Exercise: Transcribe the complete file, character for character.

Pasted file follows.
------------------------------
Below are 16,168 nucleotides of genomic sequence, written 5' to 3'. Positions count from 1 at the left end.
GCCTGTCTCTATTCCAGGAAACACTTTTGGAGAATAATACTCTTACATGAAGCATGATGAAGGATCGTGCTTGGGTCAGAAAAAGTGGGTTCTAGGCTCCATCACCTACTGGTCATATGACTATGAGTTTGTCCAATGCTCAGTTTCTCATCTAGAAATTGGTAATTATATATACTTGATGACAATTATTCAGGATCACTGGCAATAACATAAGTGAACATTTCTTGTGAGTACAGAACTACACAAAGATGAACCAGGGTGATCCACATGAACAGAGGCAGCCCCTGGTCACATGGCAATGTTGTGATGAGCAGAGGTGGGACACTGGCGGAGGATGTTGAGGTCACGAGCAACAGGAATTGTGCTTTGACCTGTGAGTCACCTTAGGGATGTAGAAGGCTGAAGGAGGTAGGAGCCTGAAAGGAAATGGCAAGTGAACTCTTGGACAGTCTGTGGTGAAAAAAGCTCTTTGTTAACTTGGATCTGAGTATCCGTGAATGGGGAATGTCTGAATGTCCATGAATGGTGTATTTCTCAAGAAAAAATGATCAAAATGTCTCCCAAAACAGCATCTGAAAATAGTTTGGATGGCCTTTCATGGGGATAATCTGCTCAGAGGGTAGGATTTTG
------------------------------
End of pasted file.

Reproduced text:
Below are 16,168 nucleotides of genomic sequence, written 5' to 3'. Positions count from 1 at the left end.
GCCTGTCTCTATTCCAGGAAACACTTTTGGAGAATAATACTCTTACATGAAGCATGATGAAGGATCGTGCTTGGGTCAGAAAAAGTGGGTTCTAGGCTCCATCACCTACTGGTCATATGACTATGAGTTTGTCCAATGCTCAGTTTCTCATCTAGAAATTGGTAATTATATATACTTGATGACAATTATTCAGGATCACTGGCAATAACATAAGTGAACATTTCTTGTGAGTACAGAACTACACAAAGATGAACCAGGGTGATCCACATGAACAGAGGCAGCCCCTGGTCACATGGCAATGTTGTGATGAGCAGAGGTGGGACACTGGCGGAGGATGTTGAGGTCACGAGCAACAGGAATTGTGCTTTGACCTGTGAGTCACCTTAGGGATGTAGAAGGCTGAAGGAGGTAGGAGCCTGAAAGGAAATGGCAAGTGAACTCTTGGACAGTCTGTGGTGAAAAAAGCTCTTTGTTAACTTGGATCTGAGTATCCGTGAATGGGGAATGTCTGAATGTCCATGAATGGTGTATTTCTCAAGAAAAAATGATCAAAATGTCTCCCAAAACAGCATCTGAAAATAGTTTGGATGGCCTTTCATGGGGATAATCTGCTCAGAGGGTAGGATTTTG